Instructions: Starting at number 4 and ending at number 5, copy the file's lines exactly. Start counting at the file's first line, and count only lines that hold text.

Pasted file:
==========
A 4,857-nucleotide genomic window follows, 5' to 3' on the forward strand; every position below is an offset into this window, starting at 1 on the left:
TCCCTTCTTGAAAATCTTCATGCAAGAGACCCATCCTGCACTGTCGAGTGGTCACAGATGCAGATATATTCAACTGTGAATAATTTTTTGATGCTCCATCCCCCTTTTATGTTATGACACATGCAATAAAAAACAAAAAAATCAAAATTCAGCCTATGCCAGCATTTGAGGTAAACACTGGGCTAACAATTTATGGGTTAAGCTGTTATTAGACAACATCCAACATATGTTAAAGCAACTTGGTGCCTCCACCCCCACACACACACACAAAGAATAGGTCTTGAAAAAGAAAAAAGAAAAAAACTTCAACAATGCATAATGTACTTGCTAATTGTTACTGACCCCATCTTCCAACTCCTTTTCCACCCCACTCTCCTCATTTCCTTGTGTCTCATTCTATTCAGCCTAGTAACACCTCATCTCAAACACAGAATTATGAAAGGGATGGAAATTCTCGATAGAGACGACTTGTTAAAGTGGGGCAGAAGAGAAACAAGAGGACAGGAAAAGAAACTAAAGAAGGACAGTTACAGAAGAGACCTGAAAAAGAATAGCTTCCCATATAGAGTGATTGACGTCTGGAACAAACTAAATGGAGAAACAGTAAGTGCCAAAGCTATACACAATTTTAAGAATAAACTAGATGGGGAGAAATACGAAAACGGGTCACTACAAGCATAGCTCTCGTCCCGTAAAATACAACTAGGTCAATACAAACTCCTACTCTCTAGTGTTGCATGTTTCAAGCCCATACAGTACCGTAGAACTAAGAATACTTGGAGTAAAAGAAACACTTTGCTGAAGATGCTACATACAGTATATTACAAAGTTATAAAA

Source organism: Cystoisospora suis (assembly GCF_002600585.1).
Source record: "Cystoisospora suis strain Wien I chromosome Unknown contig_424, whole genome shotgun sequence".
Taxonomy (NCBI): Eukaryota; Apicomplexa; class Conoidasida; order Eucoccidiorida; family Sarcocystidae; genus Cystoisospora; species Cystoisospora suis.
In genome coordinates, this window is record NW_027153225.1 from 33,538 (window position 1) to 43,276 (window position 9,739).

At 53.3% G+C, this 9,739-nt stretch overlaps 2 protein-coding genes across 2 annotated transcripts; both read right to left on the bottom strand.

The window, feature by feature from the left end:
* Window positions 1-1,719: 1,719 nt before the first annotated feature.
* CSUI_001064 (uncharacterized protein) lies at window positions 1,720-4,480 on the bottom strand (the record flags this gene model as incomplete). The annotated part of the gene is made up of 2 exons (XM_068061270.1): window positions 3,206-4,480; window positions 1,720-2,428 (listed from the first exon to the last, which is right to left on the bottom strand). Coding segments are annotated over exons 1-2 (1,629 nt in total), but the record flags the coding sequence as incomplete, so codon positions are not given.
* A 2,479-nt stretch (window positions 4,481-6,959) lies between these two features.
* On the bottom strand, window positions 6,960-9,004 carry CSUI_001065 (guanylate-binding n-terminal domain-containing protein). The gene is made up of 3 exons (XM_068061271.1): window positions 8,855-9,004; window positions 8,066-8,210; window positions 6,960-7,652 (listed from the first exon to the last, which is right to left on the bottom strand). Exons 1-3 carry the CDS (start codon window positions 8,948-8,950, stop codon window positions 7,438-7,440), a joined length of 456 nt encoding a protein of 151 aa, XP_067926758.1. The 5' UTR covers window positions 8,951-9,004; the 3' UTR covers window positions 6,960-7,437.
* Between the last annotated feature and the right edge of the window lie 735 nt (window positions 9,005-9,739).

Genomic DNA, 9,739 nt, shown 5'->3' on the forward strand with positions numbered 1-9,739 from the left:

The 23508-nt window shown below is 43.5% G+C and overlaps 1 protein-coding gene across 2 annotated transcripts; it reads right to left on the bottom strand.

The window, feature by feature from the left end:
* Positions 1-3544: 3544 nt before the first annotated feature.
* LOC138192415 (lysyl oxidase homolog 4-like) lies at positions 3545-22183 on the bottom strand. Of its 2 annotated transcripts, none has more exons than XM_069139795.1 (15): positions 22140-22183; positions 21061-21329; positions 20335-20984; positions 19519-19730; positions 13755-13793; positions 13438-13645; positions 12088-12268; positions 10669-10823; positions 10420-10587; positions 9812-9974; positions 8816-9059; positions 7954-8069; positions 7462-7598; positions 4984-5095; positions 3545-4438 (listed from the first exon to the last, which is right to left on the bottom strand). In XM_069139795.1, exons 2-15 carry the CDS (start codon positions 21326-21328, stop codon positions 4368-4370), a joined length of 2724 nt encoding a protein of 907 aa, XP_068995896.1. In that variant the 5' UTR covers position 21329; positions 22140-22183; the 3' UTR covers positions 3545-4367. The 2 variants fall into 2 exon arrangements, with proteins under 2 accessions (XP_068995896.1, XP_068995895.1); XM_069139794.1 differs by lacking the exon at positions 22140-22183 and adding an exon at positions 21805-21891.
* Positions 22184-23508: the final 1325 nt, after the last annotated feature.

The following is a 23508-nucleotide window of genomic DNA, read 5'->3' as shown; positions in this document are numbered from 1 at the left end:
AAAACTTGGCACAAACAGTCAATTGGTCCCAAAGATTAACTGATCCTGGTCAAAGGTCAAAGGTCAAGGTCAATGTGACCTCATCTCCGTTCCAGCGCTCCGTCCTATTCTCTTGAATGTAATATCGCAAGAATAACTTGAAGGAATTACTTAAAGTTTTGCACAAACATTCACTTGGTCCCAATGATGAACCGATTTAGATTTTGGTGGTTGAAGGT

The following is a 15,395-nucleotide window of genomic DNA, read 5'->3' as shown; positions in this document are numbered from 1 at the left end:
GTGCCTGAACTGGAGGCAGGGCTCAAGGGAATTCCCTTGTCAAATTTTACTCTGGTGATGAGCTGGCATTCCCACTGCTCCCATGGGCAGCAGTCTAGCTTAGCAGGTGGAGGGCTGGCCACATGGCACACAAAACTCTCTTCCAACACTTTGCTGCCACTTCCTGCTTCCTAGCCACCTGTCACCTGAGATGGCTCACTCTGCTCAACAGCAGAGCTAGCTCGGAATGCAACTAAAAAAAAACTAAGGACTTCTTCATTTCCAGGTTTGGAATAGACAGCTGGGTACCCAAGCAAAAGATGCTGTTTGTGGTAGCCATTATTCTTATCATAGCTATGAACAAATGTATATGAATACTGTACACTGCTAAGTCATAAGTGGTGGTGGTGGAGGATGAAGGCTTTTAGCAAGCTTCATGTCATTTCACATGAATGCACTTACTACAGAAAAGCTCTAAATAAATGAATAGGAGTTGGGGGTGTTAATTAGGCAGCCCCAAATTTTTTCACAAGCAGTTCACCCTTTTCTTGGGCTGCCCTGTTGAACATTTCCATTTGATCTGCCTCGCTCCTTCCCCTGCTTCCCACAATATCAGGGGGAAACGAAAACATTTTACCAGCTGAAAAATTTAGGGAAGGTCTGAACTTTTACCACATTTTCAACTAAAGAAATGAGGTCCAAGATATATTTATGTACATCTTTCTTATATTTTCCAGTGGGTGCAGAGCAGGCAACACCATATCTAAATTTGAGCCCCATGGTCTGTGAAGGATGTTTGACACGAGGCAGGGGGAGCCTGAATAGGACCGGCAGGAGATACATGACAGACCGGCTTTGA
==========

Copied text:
Source record: "Cystoisospora suis strain Wien I chromosome Unknown contig_424, whole genome shotgun sequence".
Taxonomy (NCBI): Eukaryota; Apicomplexa; class Conoidasida; order Eucoccidiorida; family Sarcocystidae; genus Cystoisospora; species Cystoisospora suis.